Kentucky Toughens DNC Restrictions

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Kentucky Gov. Paul Patton signed a bill Wednesday that will toughen the state's do-not-call list law by removing many exemptions previously available for industries that engage in telemarketing.


Previously, Kentucky's DNC statute contained 19 exemptions, leading many critics to complain that the state's DNC list lacked teeth. Some of the exempted industries include nonprofits, investment and real estate brokers, insurance agents, newspaper, magazine and cable subscription marketers, among others.


Under the law signed by Patton, the only exemptions provided are for bill collection calls, business-to-business calls, and calls to consumers with whom a company has existing relationships. Those who violate the list are subject to fines of up to $5,000 per violation.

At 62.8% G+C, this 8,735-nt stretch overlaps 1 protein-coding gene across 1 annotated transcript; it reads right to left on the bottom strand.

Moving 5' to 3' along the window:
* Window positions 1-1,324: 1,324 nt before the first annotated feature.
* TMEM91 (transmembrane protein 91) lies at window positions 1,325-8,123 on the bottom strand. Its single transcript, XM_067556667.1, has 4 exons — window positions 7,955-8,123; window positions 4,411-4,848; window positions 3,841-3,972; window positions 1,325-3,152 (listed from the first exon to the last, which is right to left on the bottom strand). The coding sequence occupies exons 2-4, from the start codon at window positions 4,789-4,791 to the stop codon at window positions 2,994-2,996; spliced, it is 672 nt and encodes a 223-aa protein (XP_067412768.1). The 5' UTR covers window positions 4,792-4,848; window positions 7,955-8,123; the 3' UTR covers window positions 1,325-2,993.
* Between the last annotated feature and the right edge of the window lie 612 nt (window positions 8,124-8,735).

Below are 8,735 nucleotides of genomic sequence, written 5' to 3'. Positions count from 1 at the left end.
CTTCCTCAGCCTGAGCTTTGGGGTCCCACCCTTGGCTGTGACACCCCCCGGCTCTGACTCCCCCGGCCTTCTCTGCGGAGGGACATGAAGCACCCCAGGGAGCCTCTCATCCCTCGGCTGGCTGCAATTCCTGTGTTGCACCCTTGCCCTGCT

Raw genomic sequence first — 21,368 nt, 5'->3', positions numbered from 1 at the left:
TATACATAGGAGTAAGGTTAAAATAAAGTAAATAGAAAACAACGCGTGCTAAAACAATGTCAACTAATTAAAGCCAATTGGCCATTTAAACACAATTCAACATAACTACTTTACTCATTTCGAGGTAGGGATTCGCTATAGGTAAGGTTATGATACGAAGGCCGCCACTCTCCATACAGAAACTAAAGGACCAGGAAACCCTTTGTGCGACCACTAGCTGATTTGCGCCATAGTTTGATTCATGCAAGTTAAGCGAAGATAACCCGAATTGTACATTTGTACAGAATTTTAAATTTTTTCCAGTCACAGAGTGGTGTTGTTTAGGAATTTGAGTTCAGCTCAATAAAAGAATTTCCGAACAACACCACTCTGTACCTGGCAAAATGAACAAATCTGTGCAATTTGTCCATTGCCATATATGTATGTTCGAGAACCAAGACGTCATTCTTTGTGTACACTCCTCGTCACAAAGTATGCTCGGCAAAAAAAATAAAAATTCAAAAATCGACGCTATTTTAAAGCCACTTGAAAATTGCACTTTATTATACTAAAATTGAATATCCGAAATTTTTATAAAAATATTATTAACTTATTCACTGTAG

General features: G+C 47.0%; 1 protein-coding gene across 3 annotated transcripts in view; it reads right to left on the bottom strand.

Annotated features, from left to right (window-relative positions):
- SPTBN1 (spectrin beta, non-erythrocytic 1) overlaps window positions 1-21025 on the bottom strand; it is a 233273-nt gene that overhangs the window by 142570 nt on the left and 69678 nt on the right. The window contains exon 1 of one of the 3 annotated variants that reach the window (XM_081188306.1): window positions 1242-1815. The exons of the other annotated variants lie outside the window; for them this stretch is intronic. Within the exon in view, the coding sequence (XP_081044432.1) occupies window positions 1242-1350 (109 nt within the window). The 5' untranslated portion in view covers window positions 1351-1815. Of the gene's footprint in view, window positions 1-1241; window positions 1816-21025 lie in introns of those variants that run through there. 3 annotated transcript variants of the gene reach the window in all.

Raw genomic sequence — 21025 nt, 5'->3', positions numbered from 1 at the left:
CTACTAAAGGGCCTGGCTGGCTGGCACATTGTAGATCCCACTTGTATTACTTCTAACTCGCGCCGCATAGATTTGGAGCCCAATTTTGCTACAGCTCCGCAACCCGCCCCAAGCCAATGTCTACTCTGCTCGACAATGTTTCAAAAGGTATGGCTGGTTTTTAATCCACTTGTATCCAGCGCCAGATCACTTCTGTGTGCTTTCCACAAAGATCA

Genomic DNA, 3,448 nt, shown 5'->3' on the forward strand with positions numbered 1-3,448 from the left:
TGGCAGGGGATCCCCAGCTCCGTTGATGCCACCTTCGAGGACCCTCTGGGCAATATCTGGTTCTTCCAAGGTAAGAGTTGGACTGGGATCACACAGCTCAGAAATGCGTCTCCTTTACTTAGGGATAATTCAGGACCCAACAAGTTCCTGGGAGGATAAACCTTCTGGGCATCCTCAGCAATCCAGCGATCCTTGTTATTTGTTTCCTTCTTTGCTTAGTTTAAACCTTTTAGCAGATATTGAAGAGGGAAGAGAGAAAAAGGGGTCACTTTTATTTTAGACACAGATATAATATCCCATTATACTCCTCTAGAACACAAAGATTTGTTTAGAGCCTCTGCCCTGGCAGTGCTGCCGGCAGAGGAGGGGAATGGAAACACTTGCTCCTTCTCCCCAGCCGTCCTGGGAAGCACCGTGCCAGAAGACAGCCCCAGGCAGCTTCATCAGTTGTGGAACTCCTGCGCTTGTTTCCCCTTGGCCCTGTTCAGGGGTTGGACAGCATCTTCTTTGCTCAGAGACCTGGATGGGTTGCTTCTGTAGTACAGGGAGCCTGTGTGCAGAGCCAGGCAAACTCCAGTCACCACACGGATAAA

The bill signed by Patton also contains language about a "zero-call" list. The zero-call list was conceived last year and was originally meant to allow senior citizens to block all telemarketing calls, including those that were otherwise exempt from the list.


However, under the bill passed this week, the so-called zero-call list is available to all residents, and appears to include the exemptions for collections, BTB and existing business relationships.


Registration is free to consumers. The state also provides the list free to businesses.


The bill calls for the state to link the list to the national DNC list currently being developed by the Federal Trade Commission.


A spokesman for Patton did not return phone calls for comment yesterday. Calls to the office of Kentucky Attorney General Ben Chandler, a supporter of tougher DNC list laws in the state, also were not returned.


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